Sat Navs: Training, Practice, and what role they play in a driving test

By Lewis on 3rd February 2020 - View Comments

The sat-nav is an integral part of the driving test and a fundamental area of practice in training.

At WrightStart, we utilise our in-built sat navs, which are top of the line Mini/BMW versions. The version that examiners use, the TomTom Start 52, is a little different.

Today, we’ll take you through the features and tips of using both, plus an insight into what you’ll have to do with it on your test.

 

Mini/BMW sat navs

Look and Feel

Both the mini and BMW’s sat navs have a sleek, modern look. The BMW sat nav system is displayed on the same screen as all your other in-car technology, and is controlled by the iDrive controller. Youcan input your destination in a variety of ways, from the traditional on-screen keyboard to actually handwriting each individual letter via the touch pad on top of the controller.

How to Use

You can give a range of detail about your destination. This can be simply the name of a town or city orfull addresses including street names and house numbers. You can also use your BMW’s connectivity and complete a points of interest search with the online feature, returning live results from the Google database. The recent destination menu shows previous addresses, which can be reselected at the touch of a button, and from here, commonly visited locations can be saved as favourites.

Display

The BMW’s sat nav system can tweak guidance so that it works for you. By scrolling down the menu on the left of the map screen, you can set your route criteria, enable or disable spoken instructions, access detailed traffic information and choose your preferred map view. The larger screen size facilitates split-screen mode, where several pieces of information can be displayed at once.Navigation preferences can be automatically saved so that they activate whenever the key fob associated with them is used.

Top tip

If you have a BMW and know, for example, that a certain area always has really long tailbacks on your route home, the navigation system can alter routes so that you never have to cross that area..Just bring up the navigation menu, and select ‘Route Preferences’ on the left. Scroll down to the ‘Areas to Avoid’ tab and select it. The next menu that comes up will allow you to add areas to avoid – you’ll be taken back to the map, where you’ll navigate the cursor to the center of the area you want to avoid.

Press down on the iDrive controller to select; you can choose how big the avoided area will be by rotating the iDrive controller. Once decided, just press down again, to confirm. From then on, your specified area will appear under the “areas to avoid” subsection of the iDrive menu, in order to activate and deactivate it easily.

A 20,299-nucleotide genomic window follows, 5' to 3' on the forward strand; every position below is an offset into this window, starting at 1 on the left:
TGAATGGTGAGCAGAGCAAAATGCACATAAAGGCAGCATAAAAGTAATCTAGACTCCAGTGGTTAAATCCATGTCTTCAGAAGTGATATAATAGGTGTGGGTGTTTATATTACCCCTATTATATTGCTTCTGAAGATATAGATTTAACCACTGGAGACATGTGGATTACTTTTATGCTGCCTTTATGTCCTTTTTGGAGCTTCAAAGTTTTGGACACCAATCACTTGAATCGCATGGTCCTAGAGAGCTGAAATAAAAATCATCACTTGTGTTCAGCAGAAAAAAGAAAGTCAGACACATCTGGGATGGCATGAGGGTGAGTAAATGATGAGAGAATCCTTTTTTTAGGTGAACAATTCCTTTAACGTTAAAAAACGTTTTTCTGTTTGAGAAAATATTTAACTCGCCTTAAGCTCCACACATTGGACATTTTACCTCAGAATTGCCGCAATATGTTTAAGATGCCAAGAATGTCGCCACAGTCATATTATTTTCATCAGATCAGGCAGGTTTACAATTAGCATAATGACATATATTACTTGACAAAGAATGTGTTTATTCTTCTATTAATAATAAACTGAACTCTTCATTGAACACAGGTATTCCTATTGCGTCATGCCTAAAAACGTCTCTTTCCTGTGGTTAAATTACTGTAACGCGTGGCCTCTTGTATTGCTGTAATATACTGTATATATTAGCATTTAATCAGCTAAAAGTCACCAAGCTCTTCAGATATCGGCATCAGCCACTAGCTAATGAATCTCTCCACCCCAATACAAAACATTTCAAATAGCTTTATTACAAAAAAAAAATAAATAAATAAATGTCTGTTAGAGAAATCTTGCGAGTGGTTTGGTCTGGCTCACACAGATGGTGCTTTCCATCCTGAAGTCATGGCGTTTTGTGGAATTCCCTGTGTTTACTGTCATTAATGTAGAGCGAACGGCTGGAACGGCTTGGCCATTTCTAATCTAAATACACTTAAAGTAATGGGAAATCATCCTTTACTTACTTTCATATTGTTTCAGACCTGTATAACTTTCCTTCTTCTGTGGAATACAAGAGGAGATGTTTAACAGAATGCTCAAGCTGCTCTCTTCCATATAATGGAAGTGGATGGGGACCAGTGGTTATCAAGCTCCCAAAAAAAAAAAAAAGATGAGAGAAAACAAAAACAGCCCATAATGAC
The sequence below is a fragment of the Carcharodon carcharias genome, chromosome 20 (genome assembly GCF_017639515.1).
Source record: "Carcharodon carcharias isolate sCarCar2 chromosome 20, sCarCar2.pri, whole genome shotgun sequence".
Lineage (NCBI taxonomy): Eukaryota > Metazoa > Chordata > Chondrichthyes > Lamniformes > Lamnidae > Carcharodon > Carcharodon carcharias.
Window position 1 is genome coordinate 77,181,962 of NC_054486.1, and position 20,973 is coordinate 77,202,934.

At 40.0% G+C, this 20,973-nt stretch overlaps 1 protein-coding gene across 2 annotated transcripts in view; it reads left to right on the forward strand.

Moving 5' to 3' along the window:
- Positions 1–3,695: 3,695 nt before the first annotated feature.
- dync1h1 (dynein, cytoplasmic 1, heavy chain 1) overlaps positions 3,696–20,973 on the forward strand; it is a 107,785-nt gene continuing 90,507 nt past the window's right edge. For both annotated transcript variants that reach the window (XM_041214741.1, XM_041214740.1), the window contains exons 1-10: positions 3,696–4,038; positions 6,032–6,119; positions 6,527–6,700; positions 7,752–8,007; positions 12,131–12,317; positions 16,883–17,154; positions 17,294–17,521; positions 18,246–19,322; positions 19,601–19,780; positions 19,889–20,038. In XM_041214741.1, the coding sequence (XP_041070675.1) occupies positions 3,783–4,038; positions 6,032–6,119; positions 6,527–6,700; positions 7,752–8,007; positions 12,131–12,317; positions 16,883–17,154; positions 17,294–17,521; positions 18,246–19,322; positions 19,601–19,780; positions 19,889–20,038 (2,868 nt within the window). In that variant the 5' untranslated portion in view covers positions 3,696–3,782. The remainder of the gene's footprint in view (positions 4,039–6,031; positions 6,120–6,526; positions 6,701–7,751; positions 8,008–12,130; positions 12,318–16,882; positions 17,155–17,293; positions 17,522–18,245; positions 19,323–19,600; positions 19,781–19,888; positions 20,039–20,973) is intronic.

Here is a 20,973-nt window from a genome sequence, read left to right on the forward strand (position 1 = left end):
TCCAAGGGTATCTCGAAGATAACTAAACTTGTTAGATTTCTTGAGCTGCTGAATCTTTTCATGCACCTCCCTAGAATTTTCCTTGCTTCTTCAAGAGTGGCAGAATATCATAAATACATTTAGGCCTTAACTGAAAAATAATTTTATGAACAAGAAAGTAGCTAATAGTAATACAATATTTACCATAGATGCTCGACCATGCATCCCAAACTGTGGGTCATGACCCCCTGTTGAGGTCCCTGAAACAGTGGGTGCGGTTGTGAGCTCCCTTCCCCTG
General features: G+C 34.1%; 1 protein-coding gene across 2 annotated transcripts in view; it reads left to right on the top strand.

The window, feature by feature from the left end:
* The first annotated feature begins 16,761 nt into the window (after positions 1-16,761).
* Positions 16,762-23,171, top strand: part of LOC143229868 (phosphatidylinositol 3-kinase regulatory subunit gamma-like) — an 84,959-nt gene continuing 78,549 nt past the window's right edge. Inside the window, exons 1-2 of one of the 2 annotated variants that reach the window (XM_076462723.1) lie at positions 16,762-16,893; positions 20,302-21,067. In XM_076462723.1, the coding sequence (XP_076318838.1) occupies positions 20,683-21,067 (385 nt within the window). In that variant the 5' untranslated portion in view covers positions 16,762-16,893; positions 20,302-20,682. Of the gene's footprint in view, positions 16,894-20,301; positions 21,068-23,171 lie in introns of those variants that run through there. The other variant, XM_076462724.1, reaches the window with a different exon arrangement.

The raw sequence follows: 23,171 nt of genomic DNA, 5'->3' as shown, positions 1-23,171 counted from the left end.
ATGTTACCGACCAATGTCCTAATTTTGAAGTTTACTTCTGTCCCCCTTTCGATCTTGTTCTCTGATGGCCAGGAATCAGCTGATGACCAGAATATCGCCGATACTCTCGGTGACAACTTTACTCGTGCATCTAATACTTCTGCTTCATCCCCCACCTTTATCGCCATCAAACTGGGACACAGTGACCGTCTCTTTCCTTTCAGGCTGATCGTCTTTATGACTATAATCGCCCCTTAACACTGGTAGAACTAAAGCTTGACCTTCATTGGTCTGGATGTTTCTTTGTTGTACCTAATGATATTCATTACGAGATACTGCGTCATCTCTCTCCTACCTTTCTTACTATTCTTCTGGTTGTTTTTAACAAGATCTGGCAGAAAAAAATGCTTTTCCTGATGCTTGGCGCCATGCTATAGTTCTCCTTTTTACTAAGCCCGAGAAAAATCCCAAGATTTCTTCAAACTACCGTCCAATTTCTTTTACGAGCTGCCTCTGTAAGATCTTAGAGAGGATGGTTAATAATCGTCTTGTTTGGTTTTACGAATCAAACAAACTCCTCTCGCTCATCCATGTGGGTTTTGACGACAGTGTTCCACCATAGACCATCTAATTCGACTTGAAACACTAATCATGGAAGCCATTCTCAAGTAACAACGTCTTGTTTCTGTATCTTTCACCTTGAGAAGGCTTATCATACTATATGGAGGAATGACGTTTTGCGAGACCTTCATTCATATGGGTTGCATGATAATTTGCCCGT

Examiner Sat-Nav (TomTom Start 52)

Look and feel

The TomTom Start 52 has a 5cm touchscreen and a vehicle mount though during your test, it will most likely be sat on the front of the dashboard. You won’t have to set the route yourself – your examiner will do this for you.

How to Use

 

The TomTom Start 52 has lots of features – and though you probably won’t use many in the course of your actual driving test, it’s useful to know the main ones.

1. Switch view button this changes between map and guidance view. The latter will be most used, and is pictured above. Map view, on the other hand, looks like this:

2. Zoom buttons: zoom the screen in and out.
3. Instruction panel – shows information like the direction and distance of your next turn.
4. Route symbols – these show points of interest along your route, like petrol stations, as well as your starting point and destination.
5. Main menu button – surprisingly enough, takes you back to the main menu
6. Speed panel – shows the current speed limit, and the speed you’re travelling at.
7. Current location arrow – shows where you are on your route
8. Route bar – shows how far you’ve travelled on your route

Sat navs and the practical driving test

The sat nav will be used as part of the independent driving section of your test. This will last for 20 minutes – that’s half of your test – and is designed to showcase your driving without support.

To reiterate, the route to follow will be set for you in the test by the examiner. This means it doesn’t really matter what model of sat nav you practice with – as long as you stick to using the examiner’s one during the test.

If you’re not sure where you’re going, don’t panic – you’re allowed to ask the examiner for confirmation of this. Going the wrong way isn’t an instant fail either; you just need to make sure you don’t commit a driving fault whilst doing it.

Those of you who dislike traffic signs might be breathing a sigh of relief, but beware – despite the changes, 1 in 5 driving tests still won’t use a sat nav, defaulting to the usual traffic signs instead.

In many ways, the sat nav is one of the easiest parts of the test. Just remember to not get too engrossed in where the technology is taking you – the less driving faults you accrue, the better!

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